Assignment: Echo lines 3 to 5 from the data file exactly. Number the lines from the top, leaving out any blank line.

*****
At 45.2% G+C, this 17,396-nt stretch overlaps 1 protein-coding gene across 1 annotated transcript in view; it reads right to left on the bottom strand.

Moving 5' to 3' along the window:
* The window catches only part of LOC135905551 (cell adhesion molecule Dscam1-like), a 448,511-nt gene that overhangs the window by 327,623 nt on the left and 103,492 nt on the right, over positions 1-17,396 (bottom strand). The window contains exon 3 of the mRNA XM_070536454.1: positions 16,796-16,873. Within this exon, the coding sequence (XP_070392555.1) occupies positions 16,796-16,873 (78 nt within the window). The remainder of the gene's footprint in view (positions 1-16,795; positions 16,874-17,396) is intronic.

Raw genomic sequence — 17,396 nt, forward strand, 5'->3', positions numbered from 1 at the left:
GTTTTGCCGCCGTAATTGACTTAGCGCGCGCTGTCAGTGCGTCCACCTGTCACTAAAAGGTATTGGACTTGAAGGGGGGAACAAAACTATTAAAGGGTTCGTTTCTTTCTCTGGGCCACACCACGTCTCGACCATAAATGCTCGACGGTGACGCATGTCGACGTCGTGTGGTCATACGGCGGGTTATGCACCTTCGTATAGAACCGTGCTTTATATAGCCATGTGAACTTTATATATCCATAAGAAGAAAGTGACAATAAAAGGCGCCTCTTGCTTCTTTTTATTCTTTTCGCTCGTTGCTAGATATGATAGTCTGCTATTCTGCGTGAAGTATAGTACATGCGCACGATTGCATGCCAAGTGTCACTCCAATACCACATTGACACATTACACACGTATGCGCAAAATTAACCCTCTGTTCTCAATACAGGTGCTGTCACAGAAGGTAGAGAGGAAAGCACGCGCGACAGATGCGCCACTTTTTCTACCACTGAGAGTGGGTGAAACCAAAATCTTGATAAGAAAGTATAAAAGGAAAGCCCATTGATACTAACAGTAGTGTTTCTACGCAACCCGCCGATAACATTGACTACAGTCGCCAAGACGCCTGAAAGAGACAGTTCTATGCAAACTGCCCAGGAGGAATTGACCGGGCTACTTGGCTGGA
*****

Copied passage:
* The window catches only part of LOC135905551 (cell adhesion molecule Dscam1-like), a 448,511-nt gene that overhangs the window by 327,623 nt on the left and 103,492 nt on the right, over positions 1-17,396 (bottom strand). The window contains exon 3 of the mRNA XM_070536454.1: positions 16,796-16,873. Within this exon, the coding sequence (XP_070392555.1) occupies positions 16,796-16,873 (78 nt within the window). The remainder of the gene's footprint in view (positions 1-16,795; positions 16,874-17,396) is intronic.

Raw genomic sequence — 17,396 nt, forward strand, 5'->3', positions numbered from 1 at the left:
GTTTTGCCGCCGTAATTGACTTAGCGCGCGCTGTCAGTGCGTCCACCTGTCACTAAAAGGTATTGGACTTGAAGGGGGGAACAAAACTATTAAAGGGTTCGTTTCTTTCTCTGGGCCACACCACGTCTCGACCATAAATGCTCGACGGTGACGCATGTCGACGTCGTGTGGTCATACGGCGGGTTATGCACCTTCGTATAGAACCGTGCTTTATATAGCCATGTGAACTTTATATATCCATAAGAAGAAAGTGACAATAAAAGGCGCCTCTTGCTTCTTTTTATTCTTTTCGCTCGTTGCTAGATATGATAGTCTGCTATTCTGCGTGAAGTATAGTACATGCGCACGATTGCATGCCAAGTGTCACTCCAATACCACATTGACACATTACACACGTATGCGCAAAATTAACCCTCTGTTCTCAATACAGGTGCTGTCACAGAAGGTAGAGAGGAAAGCACGCGCGACAGATGCGCCACTTTTTCTACCACTGAGAGTGGGTGAAACCAAAATCTTGATAAGAAAGTATAAAAGGAAAGCCCATTGATACTAACAGTAGTGTTTCTACGCAACCCGCCGATAACATTGACTACAGTCGCCAAGACGCCTGAAAGAGACAGTTCTATGCAAACTGCCCAGGAGGAATTGACCGGGCTACTTGGCTGGA